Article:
Fall is upon us. That means, on certain days, smelly smoke is upon us.
I’m not talking about smoke from prescribed burns. It’s the smoke from fireplaces and wood-burning stoves that really gets me going.
So far, the stench hasn’t been too bad. One day last week, when the weather was cold and drizzly, a neighbor’s chimney oozed smelly, gray smoke.
But as we get into the dreary, overcast, inversion-plagued days of winter, I know the odor will increase.
Firewood burns cleanest and hottest when it’s dry. That translates to cleaner smoke rolling out into the atmosphere and less creosote building up in chimneys and flues.
Less creosote means fewer chimney fires.
Over the years, as I’ve been working on stories about house fires, I can’t count how many times I’ve had a fire chief tell me the cause of a chimney fire was creosote buildup. Many such fires burn themselves out, but occasionally they’ll set a roof on fire or heat up a wall or protruding nail so much that the fire spreads.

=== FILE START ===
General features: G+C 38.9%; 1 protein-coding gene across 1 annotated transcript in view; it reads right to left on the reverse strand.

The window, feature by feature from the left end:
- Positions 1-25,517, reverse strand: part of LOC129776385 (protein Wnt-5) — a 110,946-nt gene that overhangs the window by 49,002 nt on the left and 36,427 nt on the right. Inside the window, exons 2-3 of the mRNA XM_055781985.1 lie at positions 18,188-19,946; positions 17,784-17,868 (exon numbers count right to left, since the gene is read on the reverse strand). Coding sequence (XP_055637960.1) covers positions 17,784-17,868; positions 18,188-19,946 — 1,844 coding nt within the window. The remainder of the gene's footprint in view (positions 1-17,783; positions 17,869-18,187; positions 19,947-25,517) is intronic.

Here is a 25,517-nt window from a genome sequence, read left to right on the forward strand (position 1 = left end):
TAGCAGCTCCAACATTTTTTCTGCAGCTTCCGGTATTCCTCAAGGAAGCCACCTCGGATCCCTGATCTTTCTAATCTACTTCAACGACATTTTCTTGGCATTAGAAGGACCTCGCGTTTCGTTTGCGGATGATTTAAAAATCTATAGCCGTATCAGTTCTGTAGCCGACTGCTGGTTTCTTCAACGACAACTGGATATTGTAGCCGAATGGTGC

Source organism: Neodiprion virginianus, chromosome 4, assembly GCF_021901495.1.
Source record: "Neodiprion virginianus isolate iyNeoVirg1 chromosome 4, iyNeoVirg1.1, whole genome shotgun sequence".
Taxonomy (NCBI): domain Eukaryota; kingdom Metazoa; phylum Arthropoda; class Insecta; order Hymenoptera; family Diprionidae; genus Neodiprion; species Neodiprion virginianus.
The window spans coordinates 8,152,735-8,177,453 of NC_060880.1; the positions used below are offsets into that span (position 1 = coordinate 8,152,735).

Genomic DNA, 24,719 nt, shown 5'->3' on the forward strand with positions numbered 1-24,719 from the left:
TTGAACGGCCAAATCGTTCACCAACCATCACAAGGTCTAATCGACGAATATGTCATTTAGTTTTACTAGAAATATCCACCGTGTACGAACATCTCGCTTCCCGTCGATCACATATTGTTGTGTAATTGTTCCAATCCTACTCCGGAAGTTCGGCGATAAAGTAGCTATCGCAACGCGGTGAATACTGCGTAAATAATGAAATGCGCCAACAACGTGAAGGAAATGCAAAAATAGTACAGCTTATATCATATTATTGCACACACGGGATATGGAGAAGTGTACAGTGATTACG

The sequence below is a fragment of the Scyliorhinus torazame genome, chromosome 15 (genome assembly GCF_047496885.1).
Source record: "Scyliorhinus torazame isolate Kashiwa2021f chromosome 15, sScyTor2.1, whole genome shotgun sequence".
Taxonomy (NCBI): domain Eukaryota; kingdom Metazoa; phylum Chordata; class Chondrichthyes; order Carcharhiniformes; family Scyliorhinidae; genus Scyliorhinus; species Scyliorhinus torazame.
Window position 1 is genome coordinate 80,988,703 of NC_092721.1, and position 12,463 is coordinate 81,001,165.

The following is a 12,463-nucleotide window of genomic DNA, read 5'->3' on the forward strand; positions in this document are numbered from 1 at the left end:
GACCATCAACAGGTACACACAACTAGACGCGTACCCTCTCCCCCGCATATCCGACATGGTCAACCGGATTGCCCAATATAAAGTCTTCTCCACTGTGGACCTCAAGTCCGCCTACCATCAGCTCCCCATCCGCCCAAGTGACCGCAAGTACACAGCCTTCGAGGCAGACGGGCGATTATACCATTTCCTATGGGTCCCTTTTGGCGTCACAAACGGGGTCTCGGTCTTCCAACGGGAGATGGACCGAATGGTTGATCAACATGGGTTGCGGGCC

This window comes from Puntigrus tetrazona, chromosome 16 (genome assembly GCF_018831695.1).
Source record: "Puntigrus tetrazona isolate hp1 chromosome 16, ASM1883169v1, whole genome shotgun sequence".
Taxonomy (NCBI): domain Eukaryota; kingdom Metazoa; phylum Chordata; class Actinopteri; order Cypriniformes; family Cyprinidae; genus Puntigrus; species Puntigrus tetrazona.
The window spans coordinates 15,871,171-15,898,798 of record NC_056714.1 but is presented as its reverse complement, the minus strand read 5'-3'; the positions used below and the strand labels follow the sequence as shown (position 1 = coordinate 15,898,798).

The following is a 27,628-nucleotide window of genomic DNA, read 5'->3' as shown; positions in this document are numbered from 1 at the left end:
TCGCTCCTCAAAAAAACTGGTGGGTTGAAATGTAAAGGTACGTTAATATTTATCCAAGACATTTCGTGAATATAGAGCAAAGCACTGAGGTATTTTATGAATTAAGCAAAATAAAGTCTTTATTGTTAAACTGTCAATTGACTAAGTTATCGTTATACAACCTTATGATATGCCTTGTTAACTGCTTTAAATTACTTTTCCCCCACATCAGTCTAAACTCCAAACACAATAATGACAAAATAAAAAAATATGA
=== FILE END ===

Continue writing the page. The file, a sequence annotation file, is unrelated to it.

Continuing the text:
The results can be devastating.
There also are health concerns with smoldering fires, which contain more particulates. Those suspended chunks of junk can invade the lungs and wreak havoc for folks with asthma, lung disorders and immune system problems, not to mention everyone else.
As we head into the coldest months, I would urge folks to burn only dry wood, cover their wood piles and make sure the fires they start burn clean and hot.
Dee Camp is a reporter at The Chronicle. She can be reached via email at firstname.lastname@example.org.